Some companies are pulling funding from Florida private school voucher programs because they include schools with anti-LGBTQ practices, and that could potentially affect scholarships awarded to kids on the First Coast.
Rep. Carlos Smith fired up the Twitter community by pointing his finger at Fifth Third, a major contributor to the Florida private school voucher program, AAA Scholarship Foundation.
Among the list of hundreds of students who use these funds, some attend schools with rules against LGBTQ students and/or parents.
Within hours, the Ohio-based bank pulled its funding of over $5 million.
Fifth Third tells First Coast News:
“We believe that support – whether in the form of scholarships or financial education – helps build stronger, more inclusive communities. We also have a strong and well-established commitment to inclusion and diversity.”
AAA Scholarship Foundation and Step Up For Students are two organizations that award private school vouchers to students in need in Florida. This money goes toward private school fees or transportation costs to a public or private school out of the child’s district.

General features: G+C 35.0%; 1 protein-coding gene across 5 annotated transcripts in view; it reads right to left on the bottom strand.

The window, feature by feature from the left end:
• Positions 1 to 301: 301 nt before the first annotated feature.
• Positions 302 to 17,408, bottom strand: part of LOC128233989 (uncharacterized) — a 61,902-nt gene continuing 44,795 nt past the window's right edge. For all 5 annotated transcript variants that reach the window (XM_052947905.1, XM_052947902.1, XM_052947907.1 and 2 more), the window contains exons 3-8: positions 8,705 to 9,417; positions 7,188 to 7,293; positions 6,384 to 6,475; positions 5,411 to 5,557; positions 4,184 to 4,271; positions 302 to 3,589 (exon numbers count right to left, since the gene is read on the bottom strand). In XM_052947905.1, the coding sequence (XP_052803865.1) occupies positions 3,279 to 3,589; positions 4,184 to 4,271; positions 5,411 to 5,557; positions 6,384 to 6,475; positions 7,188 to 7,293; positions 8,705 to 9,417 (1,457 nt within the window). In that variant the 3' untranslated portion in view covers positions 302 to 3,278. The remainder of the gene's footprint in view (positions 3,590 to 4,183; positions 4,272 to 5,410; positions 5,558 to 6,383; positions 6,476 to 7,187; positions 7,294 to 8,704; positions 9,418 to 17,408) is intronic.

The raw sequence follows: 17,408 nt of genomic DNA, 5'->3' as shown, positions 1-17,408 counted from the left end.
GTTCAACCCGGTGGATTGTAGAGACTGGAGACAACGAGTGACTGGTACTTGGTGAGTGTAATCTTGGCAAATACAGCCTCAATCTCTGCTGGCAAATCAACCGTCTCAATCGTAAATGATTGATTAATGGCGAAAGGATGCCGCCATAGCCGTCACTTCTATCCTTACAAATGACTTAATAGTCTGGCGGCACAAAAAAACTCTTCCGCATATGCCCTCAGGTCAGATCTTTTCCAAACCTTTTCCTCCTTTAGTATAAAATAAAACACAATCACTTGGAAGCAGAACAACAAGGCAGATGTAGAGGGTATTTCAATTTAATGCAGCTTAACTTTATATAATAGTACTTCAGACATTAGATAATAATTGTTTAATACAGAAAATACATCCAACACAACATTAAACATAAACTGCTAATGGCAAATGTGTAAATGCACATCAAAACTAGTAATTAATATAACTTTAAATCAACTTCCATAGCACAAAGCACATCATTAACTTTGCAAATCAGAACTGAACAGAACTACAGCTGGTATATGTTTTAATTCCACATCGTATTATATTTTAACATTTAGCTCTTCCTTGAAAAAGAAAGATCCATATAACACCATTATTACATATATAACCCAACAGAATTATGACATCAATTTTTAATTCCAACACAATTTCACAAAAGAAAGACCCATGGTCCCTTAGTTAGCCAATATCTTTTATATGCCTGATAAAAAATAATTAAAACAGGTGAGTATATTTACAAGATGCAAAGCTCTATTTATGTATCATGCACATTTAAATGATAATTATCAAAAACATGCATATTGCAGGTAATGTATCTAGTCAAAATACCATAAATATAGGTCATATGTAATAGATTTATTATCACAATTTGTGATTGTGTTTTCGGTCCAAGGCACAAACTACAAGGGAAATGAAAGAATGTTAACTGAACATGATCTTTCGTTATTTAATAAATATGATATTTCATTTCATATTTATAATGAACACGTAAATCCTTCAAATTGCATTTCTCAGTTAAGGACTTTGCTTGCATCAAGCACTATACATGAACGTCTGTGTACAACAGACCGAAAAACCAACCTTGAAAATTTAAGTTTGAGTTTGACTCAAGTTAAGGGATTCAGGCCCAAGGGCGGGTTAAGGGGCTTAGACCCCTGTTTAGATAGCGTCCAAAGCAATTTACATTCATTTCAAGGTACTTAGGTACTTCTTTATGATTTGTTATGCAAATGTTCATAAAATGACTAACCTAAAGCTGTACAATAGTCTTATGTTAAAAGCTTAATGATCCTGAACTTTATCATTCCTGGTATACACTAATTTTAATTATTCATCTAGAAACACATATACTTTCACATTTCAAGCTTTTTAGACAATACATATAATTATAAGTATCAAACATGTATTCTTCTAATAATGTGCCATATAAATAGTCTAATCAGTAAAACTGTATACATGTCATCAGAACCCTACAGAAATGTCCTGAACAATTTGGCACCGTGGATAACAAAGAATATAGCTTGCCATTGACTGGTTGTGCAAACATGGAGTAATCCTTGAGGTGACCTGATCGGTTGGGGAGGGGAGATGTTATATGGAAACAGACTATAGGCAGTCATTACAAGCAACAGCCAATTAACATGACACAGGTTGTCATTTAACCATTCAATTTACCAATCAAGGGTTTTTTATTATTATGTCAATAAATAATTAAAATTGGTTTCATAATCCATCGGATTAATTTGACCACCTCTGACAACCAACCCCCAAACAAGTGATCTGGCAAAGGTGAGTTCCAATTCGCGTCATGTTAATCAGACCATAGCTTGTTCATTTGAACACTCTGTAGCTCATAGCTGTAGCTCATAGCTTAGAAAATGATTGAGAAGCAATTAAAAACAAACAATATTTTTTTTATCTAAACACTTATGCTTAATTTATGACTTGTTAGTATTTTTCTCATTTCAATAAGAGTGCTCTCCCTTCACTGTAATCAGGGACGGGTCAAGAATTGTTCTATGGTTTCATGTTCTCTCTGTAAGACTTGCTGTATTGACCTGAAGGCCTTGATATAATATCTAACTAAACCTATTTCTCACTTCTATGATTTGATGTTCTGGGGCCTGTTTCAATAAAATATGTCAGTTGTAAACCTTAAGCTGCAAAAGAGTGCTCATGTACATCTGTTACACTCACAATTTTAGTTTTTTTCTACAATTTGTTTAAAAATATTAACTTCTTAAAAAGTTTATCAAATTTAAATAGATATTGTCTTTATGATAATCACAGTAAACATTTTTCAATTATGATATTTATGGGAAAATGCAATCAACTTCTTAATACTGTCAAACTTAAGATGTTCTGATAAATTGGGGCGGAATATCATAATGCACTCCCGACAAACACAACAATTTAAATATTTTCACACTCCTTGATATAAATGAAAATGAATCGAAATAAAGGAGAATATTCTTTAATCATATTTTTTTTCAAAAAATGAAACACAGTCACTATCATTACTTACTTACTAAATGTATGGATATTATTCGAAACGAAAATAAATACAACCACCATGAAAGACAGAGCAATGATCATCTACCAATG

Of the many private schools on the First Coast, there are eight in Duval county that handbooks show discrimination against LGBTQ students or parents, according to the Orlando Sentinel.
Other contributors to a private school voucher program include Wyndham Destinations, Allegiant Air and Wells Fargo -- all which pulled their contributions this week.
Wells Fargo told First Coast News:
“After a thorough assessment, we decided to no longer support Step Up for Students. All of us at Wells Fargo highly value diversity and inclusion, and we oppose discrimination of any kind.”
Allegiant Air told First Coast News:
“Allegiant has a strict policy of non-discrimination which is at the heart of our company's culture, and we only choose to support programs which share our values. We sincerely hope that in the future the program can establish clear, strong policies against discrimination of any kind, and properly vet participating schools to ensure they meet those standards.”
Step Up for Students says there is a worry more companies may pull out, but contrary to many peoples’ beliefs, this is out of the organization’s control.
The organization said only the Florida Legislature and Florida Department Of Education have legal authority over the program or participating schools.
Step up For Students told First Coast News:
“A withdrawal of donors means hundreds of low-income, mostly black and Hispanic students, half of whom live in single-parent households, will potentially be out of a scholarship next year. The loss of donations only hurts disadvantaged children who are innocent in this debate between adults. ”